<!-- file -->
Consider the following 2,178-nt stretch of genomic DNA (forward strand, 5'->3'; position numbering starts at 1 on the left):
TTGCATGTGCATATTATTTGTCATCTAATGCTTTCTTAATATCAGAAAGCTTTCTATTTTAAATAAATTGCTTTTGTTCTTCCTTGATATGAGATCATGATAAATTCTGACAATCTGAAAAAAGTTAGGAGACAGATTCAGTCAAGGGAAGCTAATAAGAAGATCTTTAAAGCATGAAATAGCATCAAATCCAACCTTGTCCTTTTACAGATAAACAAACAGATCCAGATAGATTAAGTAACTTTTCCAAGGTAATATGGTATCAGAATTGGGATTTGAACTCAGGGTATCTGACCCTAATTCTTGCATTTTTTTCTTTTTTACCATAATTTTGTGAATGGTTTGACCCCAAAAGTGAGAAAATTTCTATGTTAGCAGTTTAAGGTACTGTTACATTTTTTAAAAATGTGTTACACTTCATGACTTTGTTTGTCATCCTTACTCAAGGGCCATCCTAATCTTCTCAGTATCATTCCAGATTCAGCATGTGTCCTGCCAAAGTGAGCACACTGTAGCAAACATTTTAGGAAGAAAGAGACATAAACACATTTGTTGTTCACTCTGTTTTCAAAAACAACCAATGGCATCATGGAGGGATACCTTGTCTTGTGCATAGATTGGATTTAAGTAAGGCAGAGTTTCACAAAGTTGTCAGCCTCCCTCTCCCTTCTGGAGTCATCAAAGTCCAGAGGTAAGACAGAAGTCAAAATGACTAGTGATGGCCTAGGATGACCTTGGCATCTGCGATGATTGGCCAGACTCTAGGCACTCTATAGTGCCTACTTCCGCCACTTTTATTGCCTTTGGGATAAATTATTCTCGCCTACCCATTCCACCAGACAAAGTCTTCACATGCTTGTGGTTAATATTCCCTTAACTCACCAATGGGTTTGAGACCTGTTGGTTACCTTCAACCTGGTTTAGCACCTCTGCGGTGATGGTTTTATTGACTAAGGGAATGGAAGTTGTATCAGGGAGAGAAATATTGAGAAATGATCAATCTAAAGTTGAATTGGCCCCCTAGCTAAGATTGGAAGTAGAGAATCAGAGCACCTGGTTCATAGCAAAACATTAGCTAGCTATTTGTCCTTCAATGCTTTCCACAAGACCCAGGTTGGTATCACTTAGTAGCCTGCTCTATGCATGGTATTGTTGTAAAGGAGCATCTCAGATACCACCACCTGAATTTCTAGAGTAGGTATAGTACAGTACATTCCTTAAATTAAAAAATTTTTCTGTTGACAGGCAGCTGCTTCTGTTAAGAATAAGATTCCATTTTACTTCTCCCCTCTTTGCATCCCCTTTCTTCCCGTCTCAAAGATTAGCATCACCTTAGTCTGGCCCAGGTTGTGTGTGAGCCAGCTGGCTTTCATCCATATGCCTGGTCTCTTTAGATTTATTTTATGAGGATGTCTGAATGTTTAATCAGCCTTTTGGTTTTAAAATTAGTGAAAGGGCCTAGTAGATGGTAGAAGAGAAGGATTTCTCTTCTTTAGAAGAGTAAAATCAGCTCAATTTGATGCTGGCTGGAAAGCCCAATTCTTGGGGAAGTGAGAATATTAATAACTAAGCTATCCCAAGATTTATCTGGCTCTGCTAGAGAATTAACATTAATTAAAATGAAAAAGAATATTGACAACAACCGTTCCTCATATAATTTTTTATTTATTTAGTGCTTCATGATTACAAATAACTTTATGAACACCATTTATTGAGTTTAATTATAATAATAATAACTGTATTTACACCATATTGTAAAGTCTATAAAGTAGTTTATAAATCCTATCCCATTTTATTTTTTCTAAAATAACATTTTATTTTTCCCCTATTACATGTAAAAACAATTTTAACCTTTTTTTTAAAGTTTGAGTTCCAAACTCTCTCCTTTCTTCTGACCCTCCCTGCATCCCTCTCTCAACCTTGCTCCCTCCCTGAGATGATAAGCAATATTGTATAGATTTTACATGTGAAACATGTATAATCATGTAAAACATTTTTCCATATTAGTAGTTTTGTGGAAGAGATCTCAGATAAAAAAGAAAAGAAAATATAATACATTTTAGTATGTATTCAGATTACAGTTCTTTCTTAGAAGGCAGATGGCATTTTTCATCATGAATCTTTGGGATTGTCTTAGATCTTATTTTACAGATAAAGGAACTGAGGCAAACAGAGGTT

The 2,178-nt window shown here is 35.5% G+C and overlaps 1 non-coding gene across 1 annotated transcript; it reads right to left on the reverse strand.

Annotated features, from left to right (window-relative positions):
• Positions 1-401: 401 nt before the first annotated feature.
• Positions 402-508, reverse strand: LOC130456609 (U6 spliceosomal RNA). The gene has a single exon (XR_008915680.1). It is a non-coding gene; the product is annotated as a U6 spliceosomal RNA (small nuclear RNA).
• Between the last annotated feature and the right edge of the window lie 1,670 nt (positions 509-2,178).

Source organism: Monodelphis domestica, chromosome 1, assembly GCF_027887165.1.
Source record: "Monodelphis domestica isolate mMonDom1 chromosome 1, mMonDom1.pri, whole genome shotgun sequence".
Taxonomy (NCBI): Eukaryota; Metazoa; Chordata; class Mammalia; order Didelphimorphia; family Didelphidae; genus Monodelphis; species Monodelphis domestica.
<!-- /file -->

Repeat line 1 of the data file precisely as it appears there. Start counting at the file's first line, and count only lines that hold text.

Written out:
Consider the following 2,178-nt stretch of genomic DNA (forward strand, 5'->3'; position numbering starts at 1 on the left):